The Governor’s Standard is flown at Government House and on vehicles conveying the Governor. The Standard is lowered over Government House when the Governor is absent from Victoria.[4]

Related offices[edit]

There is also a Lieutenant-Governor and an Administrator. The Chief Justice of Victoria is ex officio the Administrator, unless he or she is the Lieutenant-Governor, in which case, the next most senior judge is the Administrator. The Lieutenant-Governor takes on the responsibilities of the Governor when that post is vacant or when the Governor is out of the State or unable to act. The Administrator takes on those duties if both the Governor and Lieutenant-Governor are not able to act for the above reasons.

See Governors of the Australian states for a description and history of the office of Governor.

Australian-born governors[edit]

The first Australian- (and Victorian-) born Governor of Victoria was Sir Henry Winneke (appointed 1974). With the exceptions of Dr Davis McCaughey (b. Ireland), Professor David de Kretser (b. Ceylon) and incumbent Alex Chernov (b. Lithuania), all subsequent governors have been Australian-born.

List of Governors of Victoria[edit]

Standard of the Governor of Victoria (1903–1984). Prior to 1953, a Tudor Crown was used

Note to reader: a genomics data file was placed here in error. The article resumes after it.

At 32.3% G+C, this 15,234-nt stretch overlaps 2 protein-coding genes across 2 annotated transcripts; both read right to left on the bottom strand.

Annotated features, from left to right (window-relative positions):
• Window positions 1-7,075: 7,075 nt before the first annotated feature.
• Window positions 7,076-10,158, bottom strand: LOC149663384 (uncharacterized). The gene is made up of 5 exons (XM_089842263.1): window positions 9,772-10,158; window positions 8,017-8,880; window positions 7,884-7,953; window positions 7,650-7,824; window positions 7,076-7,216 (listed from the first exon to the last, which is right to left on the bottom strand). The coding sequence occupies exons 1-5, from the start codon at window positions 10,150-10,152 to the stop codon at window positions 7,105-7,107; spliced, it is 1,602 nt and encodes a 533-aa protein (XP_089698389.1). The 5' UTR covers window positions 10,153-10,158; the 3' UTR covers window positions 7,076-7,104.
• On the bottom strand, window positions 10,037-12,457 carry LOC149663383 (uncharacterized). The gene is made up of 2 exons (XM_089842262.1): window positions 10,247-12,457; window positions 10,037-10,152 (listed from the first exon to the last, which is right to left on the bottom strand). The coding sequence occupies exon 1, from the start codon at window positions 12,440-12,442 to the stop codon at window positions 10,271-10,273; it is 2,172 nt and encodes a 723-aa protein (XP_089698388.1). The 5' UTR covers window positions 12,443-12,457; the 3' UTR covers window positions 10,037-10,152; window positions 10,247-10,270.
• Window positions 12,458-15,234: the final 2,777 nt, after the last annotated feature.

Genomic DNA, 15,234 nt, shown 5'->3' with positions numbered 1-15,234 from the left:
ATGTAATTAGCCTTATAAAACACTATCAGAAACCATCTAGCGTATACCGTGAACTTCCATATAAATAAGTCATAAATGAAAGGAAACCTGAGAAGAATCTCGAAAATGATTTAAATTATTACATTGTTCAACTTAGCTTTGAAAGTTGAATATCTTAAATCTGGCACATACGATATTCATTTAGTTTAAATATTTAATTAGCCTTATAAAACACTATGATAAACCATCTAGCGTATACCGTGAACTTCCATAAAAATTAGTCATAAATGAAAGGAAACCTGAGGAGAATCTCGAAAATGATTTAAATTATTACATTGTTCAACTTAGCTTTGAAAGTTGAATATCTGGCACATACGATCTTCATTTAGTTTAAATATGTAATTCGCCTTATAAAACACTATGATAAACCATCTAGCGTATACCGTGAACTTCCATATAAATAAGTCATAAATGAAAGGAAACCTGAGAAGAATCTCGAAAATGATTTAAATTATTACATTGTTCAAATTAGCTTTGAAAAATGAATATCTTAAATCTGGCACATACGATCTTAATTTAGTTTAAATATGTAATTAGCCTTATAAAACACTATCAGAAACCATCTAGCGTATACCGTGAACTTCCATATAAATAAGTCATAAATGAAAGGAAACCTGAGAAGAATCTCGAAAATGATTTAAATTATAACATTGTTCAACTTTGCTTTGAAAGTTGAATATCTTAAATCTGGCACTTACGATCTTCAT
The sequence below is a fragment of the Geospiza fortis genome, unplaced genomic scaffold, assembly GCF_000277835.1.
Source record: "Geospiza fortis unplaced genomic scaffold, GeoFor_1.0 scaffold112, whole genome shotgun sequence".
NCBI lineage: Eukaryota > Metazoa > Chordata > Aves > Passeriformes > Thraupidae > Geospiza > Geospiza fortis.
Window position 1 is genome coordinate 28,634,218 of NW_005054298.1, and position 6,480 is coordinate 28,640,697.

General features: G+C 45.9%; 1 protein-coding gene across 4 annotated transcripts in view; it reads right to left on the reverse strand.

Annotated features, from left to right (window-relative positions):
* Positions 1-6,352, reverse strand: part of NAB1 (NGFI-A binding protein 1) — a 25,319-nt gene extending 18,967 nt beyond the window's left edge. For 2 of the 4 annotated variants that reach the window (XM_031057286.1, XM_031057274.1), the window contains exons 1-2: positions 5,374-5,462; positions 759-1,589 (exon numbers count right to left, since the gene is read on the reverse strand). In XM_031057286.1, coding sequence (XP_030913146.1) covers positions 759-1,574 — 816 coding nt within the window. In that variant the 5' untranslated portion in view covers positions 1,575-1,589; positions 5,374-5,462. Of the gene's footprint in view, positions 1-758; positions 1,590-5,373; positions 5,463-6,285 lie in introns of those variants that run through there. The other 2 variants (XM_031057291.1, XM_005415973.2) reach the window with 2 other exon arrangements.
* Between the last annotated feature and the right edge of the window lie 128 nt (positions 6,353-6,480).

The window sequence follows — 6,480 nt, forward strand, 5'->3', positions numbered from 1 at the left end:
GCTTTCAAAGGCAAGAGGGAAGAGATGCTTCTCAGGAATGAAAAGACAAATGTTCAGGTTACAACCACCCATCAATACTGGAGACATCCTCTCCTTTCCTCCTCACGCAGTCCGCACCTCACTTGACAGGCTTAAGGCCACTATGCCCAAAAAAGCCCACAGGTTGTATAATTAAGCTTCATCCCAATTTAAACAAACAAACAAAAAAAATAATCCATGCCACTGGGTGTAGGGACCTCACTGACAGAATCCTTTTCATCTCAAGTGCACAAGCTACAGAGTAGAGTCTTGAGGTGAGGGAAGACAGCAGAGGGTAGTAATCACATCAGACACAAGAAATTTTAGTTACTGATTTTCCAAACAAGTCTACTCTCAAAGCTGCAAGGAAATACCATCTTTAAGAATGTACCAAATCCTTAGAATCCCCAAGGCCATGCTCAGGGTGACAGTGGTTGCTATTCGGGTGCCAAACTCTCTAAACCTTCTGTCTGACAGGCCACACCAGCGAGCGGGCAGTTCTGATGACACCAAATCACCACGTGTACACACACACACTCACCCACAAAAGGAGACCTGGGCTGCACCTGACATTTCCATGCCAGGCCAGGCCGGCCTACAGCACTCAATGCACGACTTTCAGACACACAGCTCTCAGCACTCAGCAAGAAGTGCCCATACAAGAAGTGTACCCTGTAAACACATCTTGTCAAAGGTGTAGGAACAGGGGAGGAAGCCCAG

Lieutenant-Governors[edit]

Prior to the separation of the colony of Victoria from New South Wales in 1851, the area was called the Port Phillip District of New South Wales. The Governor of New South Wales appointed superintendents of the District. In 1839 Charles La Trobe was appointed superintendent. La Trobe became Lieutenant-Governor of Victoria on separation on 1 July 1851.

Between 1850 and 1861, the Governor of New South Wales was titled Governor-General of New South Wales, in an attempt to form a federal structure. Until Victoria obtained responsible government in 1855, the Governor-General of New South Wales appointed Lieutenant-Governors to Victoria.[5] On Victoria obtaining responsible government in May 1855, the title of the then incumbent Lieutenant-Governor, Captain Sir Charles Hotham, became Governor.

No. Image Lieutenant-Governor From To
1 Charleslatrobe.jpg Captain Charles La Trobe 1 July 1851 5 May 1854
2 Hotham governor of victoria.JPG Captain Sir Charles Hotham KCB RN 22 June 1854 22 May 1855

Governors[edit]

No. Image Governor From To Notes
1 Hotham governor of victoria.JPG Captain Sir Charles Hotham KCB RN 22 May 1855 31 December 1855 Edward Macarthur was administrator from January to December 1856[6]
2 Henry Barkly.jpg Sir Henry Barkly GCMG KCB FRS FRGS 26 December 1856 10 September 1863